Sunday, August 08, 2010

Noah's Wife

Noah’s Wife: 5500 BCE
by T. K. Thorne

(Chalet Publishers / 0-984-08364-2 / 978-0-984-08364-0 / October 2009 / 366 pages / $16.95 / $15.25 Amazon / $4.99 Kindle)

Reviewed by Celia Hayes for PODBRAM

The title is a little deceptive, in that this is not a Bible-based retelling of the story of Noah, his family, their animals and an ark that enables them all to survive a flood. It is rather an attempt to recreate a very particular world, that world of Neolithic humans, over 7,000 years ago, living along the shores of a freshwater lake in what is now Anatolia, a world just beginning the transition from hunting and gathering to herding and farming, where tribal peoples are beginning to settle into established towns. It is a new world, torn between worship of an earth-mother-goddess and a sky-father-god, where time is measured by seasons and the phases of the moon, and where a human is old at forty. There is no such thing as a written language; knowledge, traditions, and skills must be passed verbally and by demonstration, and the people living in the villages across the mountains are foreigners. This world is realized very thoroughly and skillfully; the author conveys very well the feeling that this is truly the dawn of civilization, the seed time from which all the rest of human history sprouted. This material was the dimmest of cultural memories to the various writers of the Old Testament books of the Bible – as well as scribes recording in other traditions. A scattering of these traditions and names are worked into the story: Tubal-Cain, Vashti, a garden in Eden. Accounts of a horrific, world-ravaging flood is common currency in folklore; a race-memory which argued such a shattering event had really occurred – and if not extended world-wide, at least happened in a place where humans lived, and survived the experience, passing down the stories to their descendants.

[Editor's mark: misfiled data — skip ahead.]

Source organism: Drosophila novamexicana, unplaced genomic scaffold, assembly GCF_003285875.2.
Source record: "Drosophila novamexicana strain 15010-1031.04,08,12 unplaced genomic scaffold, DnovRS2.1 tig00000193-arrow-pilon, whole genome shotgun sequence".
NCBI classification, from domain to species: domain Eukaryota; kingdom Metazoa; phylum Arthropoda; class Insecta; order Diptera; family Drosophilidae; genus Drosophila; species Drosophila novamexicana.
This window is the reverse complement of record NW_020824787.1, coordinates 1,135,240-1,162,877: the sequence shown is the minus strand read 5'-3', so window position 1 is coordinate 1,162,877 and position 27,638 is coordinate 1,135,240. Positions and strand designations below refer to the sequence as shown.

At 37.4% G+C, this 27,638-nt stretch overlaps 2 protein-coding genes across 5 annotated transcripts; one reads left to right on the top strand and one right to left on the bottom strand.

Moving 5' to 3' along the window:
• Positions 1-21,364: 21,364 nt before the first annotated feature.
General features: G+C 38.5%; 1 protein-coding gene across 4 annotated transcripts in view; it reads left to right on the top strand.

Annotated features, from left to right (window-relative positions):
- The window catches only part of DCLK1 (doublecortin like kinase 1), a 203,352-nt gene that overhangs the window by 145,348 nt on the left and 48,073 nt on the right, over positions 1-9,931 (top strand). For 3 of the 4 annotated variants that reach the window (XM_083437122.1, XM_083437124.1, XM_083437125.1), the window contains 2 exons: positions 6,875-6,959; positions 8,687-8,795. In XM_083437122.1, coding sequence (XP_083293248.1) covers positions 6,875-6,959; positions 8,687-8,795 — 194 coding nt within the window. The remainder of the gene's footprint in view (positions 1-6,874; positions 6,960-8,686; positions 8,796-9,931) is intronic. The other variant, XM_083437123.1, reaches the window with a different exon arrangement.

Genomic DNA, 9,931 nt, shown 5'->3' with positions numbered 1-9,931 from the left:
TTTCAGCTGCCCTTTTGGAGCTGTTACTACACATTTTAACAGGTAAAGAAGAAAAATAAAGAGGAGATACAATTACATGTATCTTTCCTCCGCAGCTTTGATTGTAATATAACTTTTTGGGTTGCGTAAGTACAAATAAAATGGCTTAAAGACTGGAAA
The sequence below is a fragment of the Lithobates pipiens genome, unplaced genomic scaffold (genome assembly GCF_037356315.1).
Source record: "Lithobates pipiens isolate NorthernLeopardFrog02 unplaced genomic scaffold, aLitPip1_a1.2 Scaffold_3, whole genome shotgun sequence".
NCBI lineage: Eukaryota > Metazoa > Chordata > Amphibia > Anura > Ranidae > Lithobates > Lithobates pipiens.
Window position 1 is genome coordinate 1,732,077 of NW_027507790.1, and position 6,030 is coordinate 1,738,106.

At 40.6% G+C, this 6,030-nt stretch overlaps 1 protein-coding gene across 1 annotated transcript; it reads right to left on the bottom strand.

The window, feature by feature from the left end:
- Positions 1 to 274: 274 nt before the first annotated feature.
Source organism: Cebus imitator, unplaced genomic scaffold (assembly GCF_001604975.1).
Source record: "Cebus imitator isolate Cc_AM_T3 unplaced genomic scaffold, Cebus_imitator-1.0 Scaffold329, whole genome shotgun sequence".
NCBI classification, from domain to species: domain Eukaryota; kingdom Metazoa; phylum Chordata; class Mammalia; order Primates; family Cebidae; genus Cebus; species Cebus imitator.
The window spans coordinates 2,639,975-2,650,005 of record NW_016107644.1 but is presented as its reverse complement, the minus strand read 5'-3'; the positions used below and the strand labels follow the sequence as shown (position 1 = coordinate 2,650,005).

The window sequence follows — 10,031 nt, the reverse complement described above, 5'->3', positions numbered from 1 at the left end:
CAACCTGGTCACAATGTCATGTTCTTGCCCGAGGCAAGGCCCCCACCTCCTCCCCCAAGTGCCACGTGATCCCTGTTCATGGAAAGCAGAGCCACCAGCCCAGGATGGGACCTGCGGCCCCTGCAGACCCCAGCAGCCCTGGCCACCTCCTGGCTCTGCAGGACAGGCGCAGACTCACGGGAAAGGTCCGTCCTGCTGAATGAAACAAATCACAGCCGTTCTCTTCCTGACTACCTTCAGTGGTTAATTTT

While many historians had placed the source of the Noachian flood tale in pre-historic Mesopotamia, in the land between the Tigris and the Euphrates, T.K. Thorne moves it to the shores of the present Black Sea. Recent explorations have pretty well proven that the lake was once much smaller, and river-fed, rather than a salt-water body, open to the Mediterranean, although it is still a matter of conjecture as to whether it filled gradually, or in one catastrophic rush of salt-water. The author builds her plot around the catastrophic-rush scenario; but takes the time and the most of the book to relate the lives of Na’amah, the wife of Noah, her family and her friends, and the circumstances which lead to them and their herds and working animals, all taking refuge in a house built like a boat. Besides being a wife, Na’amah is also shepherdess, seer and priestess – and afflicted with Ausberger’s syndrome, a relatively mild form of autism. Na’amah sees and notices much, being almost inhumanly observant and hypersensitive to certain stimuli. She relates very well to animals, obsessively well, but less well to people. Being a story written in the first person has its limitations, in that we hardly ever see the character telling the story from the outside, but in this case, it makes for a tightly focused tale, and a singularly unforgettable character.

See also: The BNN Review
Theresa Thorne's Website

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